These three pieces were awarded to him by The Province; a tie clip for 15 years of service, a keychain for 20 years, and a ring for 25 years.  It’s unclear what company was responsible for the manufacture of the tie clip and key chain, but the ring’s history reads like a provenance hat trick.  Not only was it awarded to a Vancouver resident by a Vancouver newspaper, it was produced by Birks, which has, despite its origins in Montreal, over a century’s worth of history in Vancouver.

The other service awards the MOV has in its collection are from Woodward’s.  The company awarded its employees everything from tie tacks, to watches, to cufflinks and earrings.  Most of the awards in the MOV’s collection are for 20 years of service and the Roman numerals XX feature prominently.  There are a few tie tacks and a set of cufflinks, however, which feature the iconic script W that the company first started using in 1958.

 

It’s strange to imagine being gifted rings and cufflinks by one’s employer, much less working for the same one for over 20 years.  Much like being able to afford a house in Vancouver or making it through March without a rainy day, it’s not something that a lot of people see as feasible.   However, should anyone currently employed at the MOV still be around in 20 years, I’d like to see them gifted with our iconic white roof immortalized as a giant pendant from Birks, thank you very much.

 

The digitization of the Vancouver History Collection was made possible by funding from the British Columbia History Digitization Program at the Irving K. Barber Learning Centre, University of British Columbia.

Posted by: Anna Wilkinson on May 15, 2013 at 11:44 am

Proposed high rises in the downtown core have us thinking about Vancouver's rapidly changing skyline. Will new buildings blend in with the existing architecture or will they quite literally stand out? And more generally, what does it mean to 'fit in' and conversely, to be conspicuous in the city? 
 
This week we're looking at a trendy digital marketing conference that found its match in Vancouver, a church's possible move to an unlikely building, and an opinion piece from two urbanists who would like the provincial government to try a distinctive approach to urban development. Which reminds us: love it or hate it the BC Election results are in. Some of us were surprised, but should we have been? Some insightful discussion here.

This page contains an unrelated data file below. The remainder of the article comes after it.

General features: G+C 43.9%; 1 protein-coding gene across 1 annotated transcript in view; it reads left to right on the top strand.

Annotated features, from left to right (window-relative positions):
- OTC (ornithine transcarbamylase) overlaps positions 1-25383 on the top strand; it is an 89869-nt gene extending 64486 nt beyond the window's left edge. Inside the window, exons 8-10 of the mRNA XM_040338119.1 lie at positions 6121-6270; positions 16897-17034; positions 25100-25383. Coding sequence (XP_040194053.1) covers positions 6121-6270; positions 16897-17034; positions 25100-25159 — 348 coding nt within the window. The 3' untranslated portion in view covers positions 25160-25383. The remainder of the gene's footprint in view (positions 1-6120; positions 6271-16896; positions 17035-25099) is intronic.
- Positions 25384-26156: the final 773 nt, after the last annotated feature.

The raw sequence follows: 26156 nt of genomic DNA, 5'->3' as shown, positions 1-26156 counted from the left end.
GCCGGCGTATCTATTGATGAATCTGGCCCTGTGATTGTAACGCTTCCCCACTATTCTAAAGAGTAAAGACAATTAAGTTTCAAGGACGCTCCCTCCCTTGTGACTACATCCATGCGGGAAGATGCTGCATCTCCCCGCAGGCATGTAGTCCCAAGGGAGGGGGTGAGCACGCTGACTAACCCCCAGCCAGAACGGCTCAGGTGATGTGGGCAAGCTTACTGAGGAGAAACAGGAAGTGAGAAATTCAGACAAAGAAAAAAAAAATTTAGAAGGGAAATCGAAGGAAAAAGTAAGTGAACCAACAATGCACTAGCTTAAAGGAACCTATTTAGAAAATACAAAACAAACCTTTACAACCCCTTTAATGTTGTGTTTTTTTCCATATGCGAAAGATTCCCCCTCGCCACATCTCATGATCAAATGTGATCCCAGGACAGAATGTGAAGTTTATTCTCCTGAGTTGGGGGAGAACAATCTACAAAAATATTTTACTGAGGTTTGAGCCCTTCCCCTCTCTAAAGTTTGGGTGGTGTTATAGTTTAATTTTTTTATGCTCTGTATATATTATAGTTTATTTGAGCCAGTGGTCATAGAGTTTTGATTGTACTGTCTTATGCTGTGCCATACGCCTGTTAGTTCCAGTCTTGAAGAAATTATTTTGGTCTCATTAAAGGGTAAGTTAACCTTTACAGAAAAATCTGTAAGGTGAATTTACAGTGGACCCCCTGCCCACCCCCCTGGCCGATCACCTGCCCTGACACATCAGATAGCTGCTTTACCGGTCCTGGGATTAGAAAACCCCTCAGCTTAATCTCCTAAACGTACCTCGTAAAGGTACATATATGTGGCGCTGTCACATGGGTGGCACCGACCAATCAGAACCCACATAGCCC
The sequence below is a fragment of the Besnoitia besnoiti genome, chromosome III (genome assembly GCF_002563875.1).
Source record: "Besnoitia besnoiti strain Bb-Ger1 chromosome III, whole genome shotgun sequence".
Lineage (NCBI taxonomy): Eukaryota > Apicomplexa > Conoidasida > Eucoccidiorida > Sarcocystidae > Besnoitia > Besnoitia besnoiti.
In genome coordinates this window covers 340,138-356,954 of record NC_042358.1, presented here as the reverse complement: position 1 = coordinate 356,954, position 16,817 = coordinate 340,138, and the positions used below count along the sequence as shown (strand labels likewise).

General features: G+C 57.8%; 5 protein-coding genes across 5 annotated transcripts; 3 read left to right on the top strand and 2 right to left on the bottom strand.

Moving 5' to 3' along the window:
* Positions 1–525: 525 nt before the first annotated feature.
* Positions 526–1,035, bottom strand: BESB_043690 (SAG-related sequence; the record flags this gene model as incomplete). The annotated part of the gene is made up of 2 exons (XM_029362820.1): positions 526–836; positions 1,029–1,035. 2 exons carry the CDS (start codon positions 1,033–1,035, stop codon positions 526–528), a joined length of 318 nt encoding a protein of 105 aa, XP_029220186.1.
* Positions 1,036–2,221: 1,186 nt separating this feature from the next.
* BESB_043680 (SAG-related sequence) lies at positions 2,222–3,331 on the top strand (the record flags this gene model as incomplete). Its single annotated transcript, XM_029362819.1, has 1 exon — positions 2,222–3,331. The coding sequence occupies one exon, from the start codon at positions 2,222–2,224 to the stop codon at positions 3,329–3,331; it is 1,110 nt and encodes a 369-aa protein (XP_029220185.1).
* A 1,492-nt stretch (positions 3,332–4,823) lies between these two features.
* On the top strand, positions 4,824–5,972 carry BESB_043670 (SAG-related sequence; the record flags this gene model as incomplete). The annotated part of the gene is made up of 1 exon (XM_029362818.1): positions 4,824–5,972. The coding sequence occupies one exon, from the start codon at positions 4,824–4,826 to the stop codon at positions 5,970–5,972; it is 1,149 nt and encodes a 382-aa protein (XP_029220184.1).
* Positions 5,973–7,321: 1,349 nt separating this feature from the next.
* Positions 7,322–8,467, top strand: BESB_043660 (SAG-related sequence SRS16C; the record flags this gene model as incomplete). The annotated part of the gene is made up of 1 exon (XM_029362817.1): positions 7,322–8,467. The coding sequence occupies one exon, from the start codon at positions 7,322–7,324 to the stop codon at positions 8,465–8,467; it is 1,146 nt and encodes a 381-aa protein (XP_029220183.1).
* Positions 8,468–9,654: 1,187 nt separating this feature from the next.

Hyping Hyper Island. The Swedish company Hyper Island has announced it will be holding its buzz-worthy, three-day education institute in Vancouver this December. With presentations and collaborative workshops exploring digital media's influence on the marketing world, the event draws some of the best and brightest execs, creatives, and strategists from around the world. What made Vancouver a natural fit for the event? We're already on board with forward-looking, digital action plans as illustrated by the recent unveiling of our digital strategy.
 
Westside Church at the Centre. Westside Church is looking into the possibility of moving into the current home of the Centre in Vancouver for Performing Arts. So far, Westside Church has raised one third of the funds necessary for the purchase and move. It would also need to apply to the city for changing the use of the property. But would the church fit into the new neighbourhood? Given the area's emergence as a cultural district, the answer is, well, complicated. As Brent Toderian points out to the Georgia Straight, the church could be considered a cultural institution, but it is unclear what kinds of events would take place in the space and if it would bring the same kind of vitality to the neighbourhood as other occupants.
 
Getting Our Priorities Straight. Finally, Anne McMullin and Michael Ferreira voice their opinion about the direction they'd like to see the province go in the coming years. Their number one priority? "...A clear vision for the province’s economic future and sustainable growth" with specific attention paid to urban development. Sounds pretty good, but what exactly would that look like? For starters, they want to see a centralized decision-making process surrounding infrastructure projects like rapid transit on the Broadway corridor and Surrey's proposed light rail. As they say, "Given the importance of such strategic investments to the province, and to the next government’s policy interests and fiscal planning, it is imperative that the decision-making authority for these projects lie with a responsible provincial minister — and those decisions be linked with cabinet’s budgetary process."